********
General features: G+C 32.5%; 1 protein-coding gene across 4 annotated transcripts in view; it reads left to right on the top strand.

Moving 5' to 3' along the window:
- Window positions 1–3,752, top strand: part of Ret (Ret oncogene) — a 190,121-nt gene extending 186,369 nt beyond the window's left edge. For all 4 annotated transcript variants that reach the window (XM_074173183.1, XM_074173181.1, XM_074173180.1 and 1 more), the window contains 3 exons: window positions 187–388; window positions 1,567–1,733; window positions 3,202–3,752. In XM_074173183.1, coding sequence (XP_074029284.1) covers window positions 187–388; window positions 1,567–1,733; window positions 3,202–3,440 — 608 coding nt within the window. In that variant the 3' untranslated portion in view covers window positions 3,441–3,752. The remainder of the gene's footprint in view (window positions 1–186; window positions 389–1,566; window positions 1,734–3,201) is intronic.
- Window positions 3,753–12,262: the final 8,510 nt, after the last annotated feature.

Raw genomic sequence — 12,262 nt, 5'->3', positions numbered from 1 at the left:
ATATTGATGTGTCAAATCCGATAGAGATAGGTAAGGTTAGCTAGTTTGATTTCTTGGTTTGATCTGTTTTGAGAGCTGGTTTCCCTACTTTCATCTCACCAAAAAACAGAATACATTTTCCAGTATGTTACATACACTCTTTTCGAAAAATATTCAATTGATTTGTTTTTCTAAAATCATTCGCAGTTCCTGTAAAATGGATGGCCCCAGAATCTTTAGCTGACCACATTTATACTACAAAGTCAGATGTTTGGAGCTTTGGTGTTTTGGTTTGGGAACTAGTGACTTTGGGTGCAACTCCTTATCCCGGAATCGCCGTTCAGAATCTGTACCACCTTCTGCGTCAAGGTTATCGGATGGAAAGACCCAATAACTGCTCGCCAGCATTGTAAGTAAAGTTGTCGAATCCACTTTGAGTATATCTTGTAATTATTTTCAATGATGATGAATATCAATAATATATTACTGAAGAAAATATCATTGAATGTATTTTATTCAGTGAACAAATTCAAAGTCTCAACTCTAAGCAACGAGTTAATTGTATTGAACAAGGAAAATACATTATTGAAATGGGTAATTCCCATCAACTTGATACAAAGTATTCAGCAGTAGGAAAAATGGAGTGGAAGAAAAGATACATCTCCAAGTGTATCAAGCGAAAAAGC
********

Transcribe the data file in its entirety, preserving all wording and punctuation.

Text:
General features: G+C 32.5%; 1 protein-coding gene across 4 annotated transcripts in view; it reads left to right on the top strand.

Moving 5' to 3' along the window:
- Window positions 1–3,752, top strand: part of Ret (Ret oncogene) — a 190,121-nt gene extending 186,369 nt beyond the window's left edge. For all 4 annotated transcript variants that reach the window (XM_074173183.1, XM_074173181.1, XM_074173180.1 and 1 more), the window contains 3 exons: window positions 187–388; window positions 1,567–1,733; window positions 3,202–3,752. In XM_074173183.1, coding sequence (XP_074029284.1) covers window positions 187–388; window positions 1,567–1,733; window positions 3,202–3,440 — 608 coding nt within the window. In that variant the 3' untranslated portion in view covers window positions 3,441–3,752. The remainder of the gene's footprint in view (window positions 1–186; window positions 389–1,566; window positions 1,734–3,201) is intronic.
- Window positions 3,753–12,262: the final 8,510 nt, after the last annotated feature.

Raw genomic sequence — 12,262 nt, 5'->3', positions numbered from 1 at the left:
ATATTGATGTGTCAAATCCGATAGAGATAGGTAAGGTTAGCTAGTTTGATTTCTTGGTTTGATCTGTTTTGAGAGCTGGTTTCCCTACTTTCATCTCACCAAAAAACAGAATACATTTTCCAGTATGTTACATACACTCTTTTCGAAAAATATTCAATTGATTTGTTTTTCTAAAATCATTCGCAGTTCCTGTAAAATGGATGGCCCCAGAATCTTTAGCTGACCACATTTATACTACAAAGTCAGATGTTTGGAGCTTTGGTGTTTTGGTTTGGGAACTAGTGACTTTGGGTGCAACTCCTTATCCCGGAATCGCCGTTCAGAATCTGTACCACCTTCTGCGTCAAGGTTATCGGATGGAAAGACCCAATAACTGCTCGCCAGCATTGTAAGTAAAGTTGTCGAATCCACTTTGAGTATATCTTGTAATTATTTTCAATGATGATGAATATCAATAATATATTACTGAAGAAAATATCATTGAATGTATTTTATTCAGTGAACAAATTCAAAGTCTCAACTCTAAGCAACGAGTTAATTGTATTGAACAAGGAAAATACATTATTGAAATGGGTAATTCCCATCAACTTGATACAAAGTATTCAGCAGTAGGAAAAATGGAGTGGAAGAAAAGATACATCTCCAAGTGTATCAAGCGAAAAAGC